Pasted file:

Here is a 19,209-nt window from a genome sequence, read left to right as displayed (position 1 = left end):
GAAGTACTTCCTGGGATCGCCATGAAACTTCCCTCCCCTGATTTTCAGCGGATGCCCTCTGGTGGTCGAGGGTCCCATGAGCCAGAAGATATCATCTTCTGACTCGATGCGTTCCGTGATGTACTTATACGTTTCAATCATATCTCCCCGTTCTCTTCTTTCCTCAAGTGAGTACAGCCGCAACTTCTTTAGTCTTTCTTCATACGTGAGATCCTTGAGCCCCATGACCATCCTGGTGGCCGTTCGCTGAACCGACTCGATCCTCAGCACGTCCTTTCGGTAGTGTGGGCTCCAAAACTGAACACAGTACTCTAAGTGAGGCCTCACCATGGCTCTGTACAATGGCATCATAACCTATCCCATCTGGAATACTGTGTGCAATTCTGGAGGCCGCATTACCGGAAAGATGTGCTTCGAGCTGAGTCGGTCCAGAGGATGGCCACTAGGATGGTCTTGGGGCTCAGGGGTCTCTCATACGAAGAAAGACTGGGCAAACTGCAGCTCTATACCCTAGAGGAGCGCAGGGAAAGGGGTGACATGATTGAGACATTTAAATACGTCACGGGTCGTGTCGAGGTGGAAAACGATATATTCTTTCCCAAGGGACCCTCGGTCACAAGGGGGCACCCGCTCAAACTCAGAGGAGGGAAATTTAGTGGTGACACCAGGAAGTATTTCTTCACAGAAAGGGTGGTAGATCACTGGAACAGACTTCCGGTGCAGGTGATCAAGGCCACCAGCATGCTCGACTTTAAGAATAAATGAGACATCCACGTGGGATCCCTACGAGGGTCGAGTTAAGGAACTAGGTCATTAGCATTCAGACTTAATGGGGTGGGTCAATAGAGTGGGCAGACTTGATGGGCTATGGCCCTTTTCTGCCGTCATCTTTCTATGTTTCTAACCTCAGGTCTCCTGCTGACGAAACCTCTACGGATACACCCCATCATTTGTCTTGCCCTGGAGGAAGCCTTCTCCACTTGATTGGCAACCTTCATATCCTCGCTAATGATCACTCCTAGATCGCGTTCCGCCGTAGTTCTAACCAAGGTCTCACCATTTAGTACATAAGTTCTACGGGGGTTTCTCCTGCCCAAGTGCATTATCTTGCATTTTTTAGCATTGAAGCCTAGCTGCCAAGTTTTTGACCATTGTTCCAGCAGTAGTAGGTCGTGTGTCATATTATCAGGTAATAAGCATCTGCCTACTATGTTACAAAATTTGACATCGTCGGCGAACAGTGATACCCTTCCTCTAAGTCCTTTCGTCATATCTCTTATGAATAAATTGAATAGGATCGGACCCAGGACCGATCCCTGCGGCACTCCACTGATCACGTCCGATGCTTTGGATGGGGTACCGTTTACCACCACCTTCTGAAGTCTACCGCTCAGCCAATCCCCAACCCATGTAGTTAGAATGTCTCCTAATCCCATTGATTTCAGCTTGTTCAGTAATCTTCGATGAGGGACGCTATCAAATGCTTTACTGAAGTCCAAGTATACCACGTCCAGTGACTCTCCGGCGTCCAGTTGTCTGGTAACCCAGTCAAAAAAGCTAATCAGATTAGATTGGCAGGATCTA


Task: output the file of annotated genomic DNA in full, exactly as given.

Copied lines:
Here is a 19,209-nt window from a genome sequence, read left to right as displayed (position 1 = left end):
GAAGTACTTCCTGGGATCGCCATGAAACTTCCCTCCCCTGATTTTCAGCGGATGCCCTCTGGTGGTCGAGGGTCCCATGAGCCAGAAGATATCATCTTCTGACTCGATGCGTTCCGTGATGTACTTATACGTTTCAATCATATCTCCCCGTTCTCTTCTTTCCTCAAGTGAGTACAGCCGCAACTTCTTTAGTCTTTCTTCATACGTGAGATCCTTGAGCCCCATGACCATCCTGGTGGCCGTTCGCTGAACCGACTCGATCCTCAGCACGTCCTTTCGGTAGTGTGGGCTCCAAAACTGAACACAGTACTCTAAGTGAGGCCTCACCATGGCTCTGTACAATGGCATCATAACCTATCCCATCTGGAATACTGTGTGCAATTCTGGAGGCCGCATTACCGGAAAGATGTGCTTCGAGCTGAGTCGGTCCAGAGGATGGCCACTAGGATGGTCTTGGGGCTCAGGGGTCTCTCATACGAAGAAAGACTGGGCAAACTGCAGCTCTATACCCTAGAGGAGCGCAGGGAAAGGGGTGACATGATTGAGACATTTAAATACGTCACGGGTCGTGTCGAGGTGGAAAACGATATATTCTTTCCCAAGGGACCCTCGGTCACAAGGGGGCACCCGCTCAAACTCAGAGGAGGGAAATTTAGTGGTGACACCAGGAAGTATTTCTTCACAGAAAGGGTGGTAGATCACTGGAACAGACTTCCGGTGCAGGTGATCAAGGCCACCAGCATGCTCGACTTTAAGAATAAATGAGACATCCACGTGGGATCCCTACGAGGGTCGAGTTAAGGAACTAGGTCATTAGCATTCAGACTTAATGGGGTGGGTCAATAGAGTGGGCAGACTTGATGGGCTATGGCCCTTTTCTGCCGTCATCTTTCTATGTTTCTAACCTCAGGTCTCCTGCTGACGAAACCTCTACGGATACACCCCATCATTTGTCTTGCCCTGGAGGAAGCCTTCTCCACTTGATTGGCAACCTTCATATCCTCGCTAATGATCACTCCTAGATCGCGTTCCGCCGTAGTTCTAACCAAGGTCTCACCATTTAGTACATAAGTTCTACGGGGGTTTCTCCTGCCCAAGTGCATTATCTTGCATTTTTTAGCATTGAAGCCTAGCTGCCAAGTTTTTGACCATTGTTCCAGCAGTAGTAGGTCGTGTGTCATATTATCAGGTAATAAGCATCTGCCTACTATGTTACAAAATTTGACATCGTCGGCGAACAGTGATACCCTTCCTCTAAGTCCTTTCGTCATATCTCTTATGAATAAATTGAATAGGATCGGACCCAGGACCGATCCCTGCGGCACTCCACTGATCACGTCCGATGCTTTGGATGGGGTACCGTTTACCACCACCTTCTGAAGTCTACCGCTCAGCCAATCCCCAACCCATGTAGTTAGAATGTCTCCTAATCCCATTGATTTCAGCTTGTTCAGTAATCTTCGATGAGGGACGCTATCAAATGCTTTACTGAAGTCCAAGTATACCACGTCCAGTGACTCTCCGGCGTCCAGTTGTCTGGTAACCCAGTCAAAAAAGCTAATCAGATTAGATTGGCAGGATCTA